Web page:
I am continually asked by readers for photographic accompaniment to the veiled snippets of autobiography I present here on Open Salon. To that aim, and in order to salvage the visual record from decrepitude, I submit the following selections from family photo albums unearthed several months ago at Libellules — my childhood home on the outskirts of Paris.
A perusal of daguerrotypes, cartes de visite, antique walnut stereoscopes and polaroids released many a memory from the festering lockbox of the mind, which I propose to share with you now.
The series, A Life in Pictures, will be presented in installments.
Part One: Childhood.
Myself in a baby carriage. c. 1887
The nimble handmade lace which adorns the parapluie
fascinates me, especially when I learn it has come
from a convent in le Puy. As an infant,
I adore detail work.
Maison des Libellules, on the
outskirts of Paris. c. 1880
The governess, Mlle Auchon. 1890
I admired everything about her.
In La Ville-Lumière there lived a maid,
Who once was a governess,
For one great day in a humble life,
She thought, had seen her blessed!
The sailor boy who'd read her note,
Who'd plucked it out from the sea,
And routed the Spanish Armada - 'Thanks
To Napoleon, and me!
The author on a childhood visit to the
Bois de Boulogne in the late 19th century.
A stop at the ménagerie left me sniffling;
I was soon to realize I was allergic to animals
and other commonplace entertainments.
I would have nothing of stuffed or wooden toys;
instead, I was obsessed with fine artworks,
cambistry, precious gems,
subtle sartorial distinctions
Mother, a great and vivacious beauty. 1891
Depicted with one of her favorite jewels.
For as long as I can remember, any discussion
of mother has been strictly verboten.
Father, The Marquis Chariot,
Noblesse de chancellerie. 1895
"Held me at arm's length"
Father's foundation in Switzerland
The Chariot Institute at Shush Castle. c. 1898
Here, under imposing gothic spires, studies are
performed on the criminally insane. Many modern
modalities such as lobotomy, shock treatment
and waterboarding are based on The Chariot Method.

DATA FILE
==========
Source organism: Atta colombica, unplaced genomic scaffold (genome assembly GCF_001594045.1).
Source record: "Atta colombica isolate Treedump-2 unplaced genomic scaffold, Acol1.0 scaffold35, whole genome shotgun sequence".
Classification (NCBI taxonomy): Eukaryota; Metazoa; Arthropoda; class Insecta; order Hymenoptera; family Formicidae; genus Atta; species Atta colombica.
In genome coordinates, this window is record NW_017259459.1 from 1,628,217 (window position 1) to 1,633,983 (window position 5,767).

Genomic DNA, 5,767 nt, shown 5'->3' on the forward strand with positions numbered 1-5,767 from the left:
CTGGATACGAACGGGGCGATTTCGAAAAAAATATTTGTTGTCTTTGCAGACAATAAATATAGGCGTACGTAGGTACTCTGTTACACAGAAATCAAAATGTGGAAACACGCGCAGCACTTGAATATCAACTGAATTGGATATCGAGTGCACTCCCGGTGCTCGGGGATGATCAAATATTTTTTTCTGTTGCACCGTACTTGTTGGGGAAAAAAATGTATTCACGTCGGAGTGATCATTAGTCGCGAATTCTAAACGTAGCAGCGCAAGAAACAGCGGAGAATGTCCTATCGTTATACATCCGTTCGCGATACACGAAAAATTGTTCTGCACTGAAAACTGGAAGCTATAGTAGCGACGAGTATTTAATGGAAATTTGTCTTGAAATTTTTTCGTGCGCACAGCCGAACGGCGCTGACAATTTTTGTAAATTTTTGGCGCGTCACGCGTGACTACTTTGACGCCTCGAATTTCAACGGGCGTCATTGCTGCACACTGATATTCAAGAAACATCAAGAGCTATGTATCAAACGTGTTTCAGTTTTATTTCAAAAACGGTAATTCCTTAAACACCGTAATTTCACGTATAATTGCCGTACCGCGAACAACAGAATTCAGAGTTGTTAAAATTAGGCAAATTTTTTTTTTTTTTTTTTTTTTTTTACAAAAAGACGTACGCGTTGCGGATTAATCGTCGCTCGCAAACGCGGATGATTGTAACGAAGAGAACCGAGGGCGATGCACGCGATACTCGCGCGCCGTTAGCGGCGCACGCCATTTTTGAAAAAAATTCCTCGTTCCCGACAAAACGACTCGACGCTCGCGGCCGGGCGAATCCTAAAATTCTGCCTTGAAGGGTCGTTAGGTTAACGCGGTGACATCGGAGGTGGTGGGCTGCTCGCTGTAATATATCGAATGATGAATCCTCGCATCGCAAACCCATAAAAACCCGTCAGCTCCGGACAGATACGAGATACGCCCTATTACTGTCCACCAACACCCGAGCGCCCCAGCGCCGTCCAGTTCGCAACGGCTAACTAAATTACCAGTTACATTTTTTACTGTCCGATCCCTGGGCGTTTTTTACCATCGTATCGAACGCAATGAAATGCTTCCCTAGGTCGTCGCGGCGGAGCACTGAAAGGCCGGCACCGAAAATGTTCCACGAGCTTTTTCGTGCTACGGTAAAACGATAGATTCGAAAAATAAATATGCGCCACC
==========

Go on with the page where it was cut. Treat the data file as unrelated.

Childhood sweetheart, melting first love,
the Comtesse de Boulainvilliers. 1894
Enjoyed many childhood games on the estate grounds,
sweet fantasies in which she employed vast and subtle
psychological characterizations to embroider
her roles as "princess" or "fairy". Fell down a well,
but the body was never found.
Cemetery and chapel on the estate at Libellules. 1892
Where the Comtesse and I spent countless childhood hours,
capturing and cataloguing insects according to a classificatory
system based entirely on the structure of the mouthparts.
Maypole at Libellules. 1893
Perceptive readers will recognize the Duc d'Auvergne,
the Marquess de Mercœur, Vicomte d'Alençon,
Baroness de Clermont-Tonnerre and the
Comtesse de Berry among the noceurs, several
of whom tragically met their end at Libellules.
A favorite snapshot of the governess. 1896,
taken by the author at age 10.
It was around this time I developed a keen interest
in The Fine Arts, spending innumerable private
hours with Mlle Auchon, who tirelessly
indulged my most strident artistic directions.
Classmates at L'École des Roches, Paris. 1899
Bourgeois bullies and nouveau riche daemons, all.
will focus on student days,
youthful adventures, romantic interludes
and first marriage.
With an eye to propriety,
will be available by password only,
which will be emailed to
commenters on Part One.
. . .
© Monsieur Chariot 2011